Empire Files: Human Rights Hypocrisy – Colombia vs. Venezuela – Interview with Dan Kovalik

Colombia and Venezuela: two neighboring countries that receive extremely different treatment by the US Empire and the mass media.

While Colombia is known for one of the worst human rights records in the world, it remains a top recipient of US military aid and enjoys uncritical press coverage in Western media–all while Trump threatens military intervention against Venezuela over unsubstantiated allegations.

To contrast the human rights realities, Abby Martin interviews human rights attorney Dan Kovalik, who has recently returned from both countries.

Kovalik has done extensive work in Latin America and was an observer to the recent Constituent Assembly election in Venezuela. He also serves as Associate General Counsel of the United Steelworkers union, teaches International Human Rights at the University of Pittsburgh School of Law, and is the author of the new book “The Plot to Scapegoat Russia.”

Colombia Violence Spirals on Despite Peace: Yet Another Social Leader Killed in Cauca

from TeleSur

The victim’s body was found with stab wounds. The case is just the latest in a string of dozens of attacks and murders of human rights defenders.

Yet another Colombian human rights defender was found murdered Thursday in the southwestern department of Cauca, one of the regions hardest hit by the country’s more than half century-long civil war and ongoing violence against rural social leaders.

Diego Fernando Rodriguez, a legal representative for a local community council in the Gana Plata area in Cauca’s Mercaderes municipality, was found dead Thursday morning with stab wounds.

The coordinator of the Human Rights Network of Southwestern Colombia, Deivi Hurtado, stated that Rodriguez was found dead with “signs of violence that indicate it was an assassination,” Colombia’s W Radio reported.

According to Caracol radio, authorities have already launched investigations into the Rodriguez’ case…

[read more here]

Columbia’s President Peace Prize and the False Positive Slaughter of the Poor, Disabled and Drug Addicted in his Neoliberal Country

by Scott Creighton

Fitting, huh? President Peace Prize, Kissinger, al-Qaeda’s White Helmets. Great company to keep of previous winners and future winners of the Nobel Peace Prize.

Columbia’s President Juan Manuel Santos has just been awarded the Nobel Peace Prize for his efforts to cut a deal with the left-wing FARC rebels. The deal was put to the people for a referendum and it failed to gain their support. I wonder if they use electronic voting machines.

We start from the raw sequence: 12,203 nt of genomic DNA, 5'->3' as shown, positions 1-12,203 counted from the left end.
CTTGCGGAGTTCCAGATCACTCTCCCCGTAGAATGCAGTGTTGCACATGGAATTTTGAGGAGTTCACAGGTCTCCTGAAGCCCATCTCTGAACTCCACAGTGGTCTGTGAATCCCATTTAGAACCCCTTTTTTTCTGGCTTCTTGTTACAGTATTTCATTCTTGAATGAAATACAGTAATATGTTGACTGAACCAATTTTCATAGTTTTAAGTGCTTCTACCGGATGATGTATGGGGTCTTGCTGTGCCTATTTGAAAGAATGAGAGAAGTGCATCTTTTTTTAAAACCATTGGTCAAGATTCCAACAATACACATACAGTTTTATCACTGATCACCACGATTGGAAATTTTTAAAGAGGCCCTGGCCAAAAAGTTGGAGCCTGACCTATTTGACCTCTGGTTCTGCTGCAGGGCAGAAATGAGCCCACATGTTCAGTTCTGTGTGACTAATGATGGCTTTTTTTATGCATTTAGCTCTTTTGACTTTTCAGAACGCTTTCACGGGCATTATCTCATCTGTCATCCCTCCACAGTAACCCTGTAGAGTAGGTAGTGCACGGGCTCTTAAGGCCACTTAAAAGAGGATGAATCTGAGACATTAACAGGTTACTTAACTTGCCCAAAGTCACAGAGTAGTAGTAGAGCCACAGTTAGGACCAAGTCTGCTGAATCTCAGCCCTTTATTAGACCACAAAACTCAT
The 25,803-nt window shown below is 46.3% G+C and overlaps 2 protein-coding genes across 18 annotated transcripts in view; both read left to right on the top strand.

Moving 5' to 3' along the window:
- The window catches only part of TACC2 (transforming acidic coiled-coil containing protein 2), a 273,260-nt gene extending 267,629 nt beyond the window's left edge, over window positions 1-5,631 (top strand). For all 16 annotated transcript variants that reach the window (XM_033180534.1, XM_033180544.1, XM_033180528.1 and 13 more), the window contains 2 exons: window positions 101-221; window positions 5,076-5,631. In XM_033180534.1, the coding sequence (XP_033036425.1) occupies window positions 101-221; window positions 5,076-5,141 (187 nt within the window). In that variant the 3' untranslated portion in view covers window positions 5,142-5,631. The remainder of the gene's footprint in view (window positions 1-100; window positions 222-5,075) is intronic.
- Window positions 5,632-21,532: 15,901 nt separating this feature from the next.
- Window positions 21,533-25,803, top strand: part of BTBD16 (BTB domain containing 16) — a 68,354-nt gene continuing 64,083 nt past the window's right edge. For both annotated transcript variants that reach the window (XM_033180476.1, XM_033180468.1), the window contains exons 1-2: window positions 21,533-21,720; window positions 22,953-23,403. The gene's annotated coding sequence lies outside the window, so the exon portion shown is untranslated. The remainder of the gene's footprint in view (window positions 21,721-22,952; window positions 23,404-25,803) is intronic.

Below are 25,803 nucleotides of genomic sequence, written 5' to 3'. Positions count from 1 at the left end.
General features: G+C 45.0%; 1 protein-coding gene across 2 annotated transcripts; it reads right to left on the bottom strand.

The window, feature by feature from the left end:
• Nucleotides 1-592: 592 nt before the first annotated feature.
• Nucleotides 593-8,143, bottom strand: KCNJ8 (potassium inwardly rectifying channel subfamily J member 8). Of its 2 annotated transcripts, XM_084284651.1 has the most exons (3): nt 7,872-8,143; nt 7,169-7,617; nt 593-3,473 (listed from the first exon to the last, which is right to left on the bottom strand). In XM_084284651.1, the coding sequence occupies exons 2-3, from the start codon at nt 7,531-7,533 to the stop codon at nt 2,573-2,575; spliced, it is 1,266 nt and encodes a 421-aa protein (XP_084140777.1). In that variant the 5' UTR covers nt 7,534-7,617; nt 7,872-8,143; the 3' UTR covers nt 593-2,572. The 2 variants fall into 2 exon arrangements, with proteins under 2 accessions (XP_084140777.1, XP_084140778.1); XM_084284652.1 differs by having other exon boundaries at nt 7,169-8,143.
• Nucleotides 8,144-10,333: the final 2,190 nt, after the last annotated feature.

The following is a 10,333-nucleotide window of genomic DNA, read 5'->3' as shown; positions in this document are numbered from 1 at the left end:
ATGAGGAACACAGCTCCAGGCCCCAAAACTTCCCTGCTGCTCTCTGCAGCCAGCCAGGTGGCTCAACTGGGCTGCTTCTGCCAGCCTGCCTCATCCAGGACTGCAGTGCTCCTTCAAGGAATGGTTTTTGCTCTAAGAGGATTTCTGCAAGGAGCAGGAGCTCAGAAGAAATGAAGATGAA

A Nobel prize for a failed peace treaty facade and a career of imposing harsh austerity on the people of Columbia not to mention 7 years of the extra-judicial murder of thousands of his country’s poorest and most defenseless citizens?

Seems about right these days in Bizarro World, doesn’t it?

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US Sponsored “Democracy” in Colombia: Political Assassinations, Poverty and Neoliberalism

by José David Torrenegra, Global Research

Not a week goes in Colombia without reports of assassinations and persecution of labor and political activists.

Ana Fabricia Cordoba, gender activist and leader of displaced peasants, was shot dead on June 7th inside a street bus, after she foretold her own death due to constant threats and abuses against her family.(1)

Manuel Antonio Garces, community leader, Afro-descendent activist and candidate for local office in southwestern Colombia received on July 18th a disturbing warning that read “we told you to drop the campaign, next time we’ll blow it in your house” next to an inactive hand grenade.(2)

Keyla Berrios, leader of Displaced Women’s League was murdered last July 22nd, after continuous intimidation of her organization and threats on behalf of death squads linked to Colombian authorities (3), a fact so publicly known after hundreds of former congressman, police and military personnel are either jailed or investigated for colluding with Paramilitaries to steal elections, murder and disappear dissidents, forcefully displace peasants and defraud public treasury, in a criminal network that extends all the way up to former president Alvaro Uribe and his closest aides (4).

The official explanation for these crimes is also well known; Bacrim, an acronym which stands for “Criminal Gangs”, a term created from the Colombia establishment including its omnipresent corporate media apparatus to depoliticize the constant violence unleashed against union leaders, peasants and community activists.

Human Rights defenders point to the unequal and unjust structures of power and wealth which rely heavily on repression. However, no matter how much effort is put into misleading public opinion about the nature of this violence, the crimes are so systematic and their effects always turning out for the benefit of the elite that a simple class analysis debunks the façade of these “gangs” supposedly acting on their own, and exposes the insiduous relationship between the armed thugs and seats of political power in Colombia.

What we are dealing with is the expression of present-day fascism in Latin America.

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